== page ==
The policy was first introduced by Xi Jinping in 2013 while visiting Shibadong Village in Hunan. It was later expanded by Xi into “Targeted Efforts in Six Areas” (六个精准): precisely identifying the poor; arranging targeted aid programs; utilizing capital efficiently; taking household-based measures; appointing first Party secretaries based on village conditions; and achieving precisely defined goals.

It is a strategy that involves not only the allocation of resources but also the ruling party’s internal discipline and effective personnel management.

Targeted poverty alleviation was launched in order to realize the CCP’s “centenary goal” also known as the First Centenary Goal (第一个百年奋斗目标): “building a moderately prosperous society in all respects.” One obstacle to achieving this goal was extreme poverty in rural areas, and for this reason the CCP vowed to lift all rural populations and impoverished counties out of poverty by 2020 using “targeted” measures.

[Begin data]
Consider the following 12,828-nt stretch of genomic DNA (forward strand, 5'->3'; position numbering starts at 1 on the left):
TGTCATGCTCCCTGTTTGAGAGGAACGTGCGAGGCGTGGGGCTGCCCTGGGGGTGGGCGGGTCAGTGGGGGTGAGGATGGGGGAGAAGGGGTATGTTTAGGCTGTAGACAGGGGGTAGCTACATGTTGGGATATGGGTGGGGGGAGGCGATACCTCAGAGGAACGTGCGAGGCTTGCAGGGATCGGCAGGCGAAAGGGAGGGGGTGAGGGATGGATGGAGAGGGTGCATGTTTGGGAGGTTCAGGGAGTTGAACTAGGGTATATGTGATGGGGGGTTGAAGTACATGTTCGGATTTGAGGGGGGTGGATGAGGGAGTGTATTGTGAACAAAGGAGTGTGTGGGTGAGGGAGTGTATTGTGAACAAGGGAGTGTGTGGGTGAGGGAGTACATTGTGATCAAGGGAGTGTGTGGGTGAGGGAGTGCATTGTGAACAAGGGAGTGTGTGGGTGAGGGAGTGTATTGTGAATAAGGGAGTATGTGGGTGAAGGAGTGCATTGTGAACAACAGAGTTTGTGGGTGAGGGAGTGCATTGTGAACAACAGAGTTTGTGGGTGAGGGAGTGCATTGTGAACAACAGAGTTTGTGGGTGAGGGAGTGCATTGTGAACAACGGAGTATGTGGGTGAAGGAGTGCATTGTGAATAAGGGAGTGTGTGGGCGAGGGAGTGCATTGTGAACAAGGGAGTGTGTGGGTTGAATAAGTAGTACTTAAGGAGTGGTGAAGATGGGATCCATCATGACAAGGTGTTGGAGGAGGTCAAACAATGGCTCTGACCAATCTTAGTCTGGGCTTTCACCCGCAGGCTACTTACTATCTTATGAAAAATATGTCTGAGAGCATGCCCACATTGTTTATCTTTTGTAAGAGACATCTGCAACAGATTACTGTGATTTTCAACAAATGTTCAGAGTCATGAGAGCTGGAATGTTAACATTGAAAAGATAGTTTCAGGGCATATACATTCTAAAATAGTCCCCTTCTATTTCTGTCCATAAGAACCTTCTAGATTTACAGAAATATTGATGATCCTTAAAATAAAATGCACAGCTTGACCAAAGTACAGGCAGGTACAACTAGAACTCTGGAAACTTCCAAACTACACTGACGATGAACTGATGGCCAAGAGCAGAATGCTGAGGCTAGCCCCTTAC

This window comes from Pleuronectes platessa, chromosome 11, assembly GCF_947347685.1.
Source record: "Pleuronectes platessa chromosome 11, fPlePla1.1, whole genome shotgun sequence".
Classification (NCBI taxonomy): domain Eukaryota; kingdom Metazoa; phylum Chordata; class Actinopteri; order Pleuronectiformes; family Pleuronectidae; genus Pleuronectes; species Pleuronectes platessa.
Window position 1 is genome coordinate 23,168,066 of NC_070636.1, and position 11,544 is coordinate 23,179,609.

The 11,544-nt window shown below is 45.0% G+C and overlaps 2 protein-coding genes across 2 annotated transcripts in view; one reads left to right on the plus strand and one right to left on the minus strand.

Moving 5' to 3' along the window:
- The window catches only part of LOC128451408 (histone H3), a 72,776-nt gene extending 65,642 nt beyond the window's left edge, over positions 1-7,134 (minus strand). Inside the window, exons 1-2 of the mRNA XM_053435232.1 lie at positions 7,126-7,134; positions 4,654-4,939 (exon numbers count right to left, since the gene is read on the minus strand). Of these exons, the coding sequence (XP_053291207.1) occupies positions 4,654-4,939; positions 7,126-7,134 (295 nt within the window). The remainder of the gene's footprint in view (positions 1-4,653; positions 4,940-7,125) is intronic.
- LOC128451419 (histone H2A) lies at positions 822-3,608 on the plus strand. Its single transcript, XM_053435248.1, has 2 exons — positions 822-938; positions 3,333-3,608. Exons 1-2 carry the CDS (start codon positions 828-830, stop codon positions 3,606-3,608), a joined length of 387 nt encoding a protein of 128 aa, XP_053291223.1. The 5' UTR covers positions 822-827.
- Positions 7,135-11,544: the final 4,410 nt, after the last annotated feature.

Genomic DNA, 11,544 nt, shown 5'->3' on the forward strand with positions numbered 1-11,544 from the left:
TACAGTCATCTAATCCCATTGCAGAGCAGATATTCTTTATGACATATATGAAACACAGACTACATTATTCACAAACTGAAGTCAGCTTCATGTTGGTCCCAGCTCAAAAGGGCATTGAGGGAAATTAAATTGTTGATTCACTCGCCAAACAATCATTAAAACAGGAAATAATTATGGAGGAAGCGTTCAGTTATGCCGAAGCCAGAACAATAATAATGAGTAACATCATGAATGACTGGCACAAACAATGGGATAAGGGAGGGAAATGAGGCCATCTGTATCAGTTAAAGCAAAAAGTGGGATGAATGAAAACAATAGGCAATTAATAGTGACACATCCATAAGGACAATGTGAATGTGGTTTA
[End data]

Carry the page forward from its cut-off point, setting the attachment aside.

The strategy is also presented to the world, in particular to other developing countries, as the key to the China’s “victory in the fight against extreme poverty” and the “Chinese solution” to poverty. Representatives from Shibadong Village have given talks on how strong party leadership and Xi’s important instruction of “targeted poverty alleviation” helped raise local living standards.

It is clear throughout these examples that “targeted poverty alleviation” is a strategy for eliminating absolute poverty — conditions so desperate people cannot afford food or housing — among rural populations. Rarely is the phrase ever applied to first-tier mainland cities, except when these cities are providing aid to less well-off regions. Yet Hong Kong officials are of the view that the strategy applies to their own city.